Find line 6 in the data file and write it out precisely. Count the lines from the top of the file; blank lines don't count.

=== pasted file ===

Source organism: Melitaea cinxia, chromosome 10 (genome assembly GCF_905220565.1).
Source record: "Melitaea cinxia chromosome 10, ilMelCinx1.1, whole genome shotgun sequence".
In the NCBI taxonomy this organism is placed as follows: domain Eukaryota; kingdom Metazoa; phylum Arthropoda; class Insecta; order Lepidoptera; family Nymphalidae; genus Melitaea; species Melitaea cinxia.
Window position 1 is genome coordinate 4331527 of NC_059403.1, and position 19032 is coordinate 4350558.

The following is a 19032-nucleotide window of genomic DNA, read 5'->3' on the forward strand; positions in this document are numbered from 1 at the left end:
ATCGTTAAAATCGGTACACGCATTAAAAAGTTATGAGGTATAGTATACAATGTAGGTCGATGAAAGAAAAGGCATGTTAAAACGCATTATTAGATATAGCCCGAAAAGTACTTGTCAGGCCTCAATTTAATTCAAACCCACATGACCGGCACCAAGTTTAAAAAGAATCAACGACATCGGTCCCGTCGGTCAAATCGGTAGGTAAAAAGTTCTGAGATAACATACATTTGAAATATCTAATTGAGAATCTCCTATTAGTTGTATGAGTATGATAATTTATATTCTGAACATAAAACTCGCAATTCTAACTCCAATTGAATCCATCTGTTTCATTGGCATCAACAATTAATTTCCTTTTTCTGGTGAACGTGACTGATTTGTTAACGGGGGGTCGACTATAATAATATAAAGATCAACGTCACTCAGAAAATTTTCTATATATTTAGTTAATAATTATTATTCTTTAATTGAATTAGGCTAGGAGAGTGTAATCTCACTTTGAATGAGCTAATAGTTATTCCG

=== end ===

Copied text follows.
ATCGTTAAAATCGGTACACGCATTAAAAAGTTATGAGGTATAGTATACAATGTAGGTCGATGAAAGAAAAGGCATGTTAAAACGCATTATTAGATATAGCCCGAAAAGTACTTGTCAGGCCTCAATTTAATTCAAACCCACATGACCGGCACCAAGTTTAAAAAGAATCAACGACATCGGTCCCGTCGGTCAAATCGGTAGGTAAAAAGTTCTGAGATAACATACATTTGAAATATCTAATTGAGAATCTCCTATTAGTTGTATGAGTATGATAATTTATATTCTGAACATAAAACTCGCAATTCTAACTCCAATTGAATCCATCTGTTTCATTGGCATCAACAATTAATTTCCTTTTTCTGGTGAACGTGACTGATTTGTTAACGGGGGGTCGACTATAATAATATAAAGATCAACGTCACTCAGAAAATTTTCTATATATTTAGTTAATAATTATTATTCTTTAATTGAATTAGGCTAGGAGAGTGTAATCTCACTTTGAATGAGCTAATAGTTATTCCG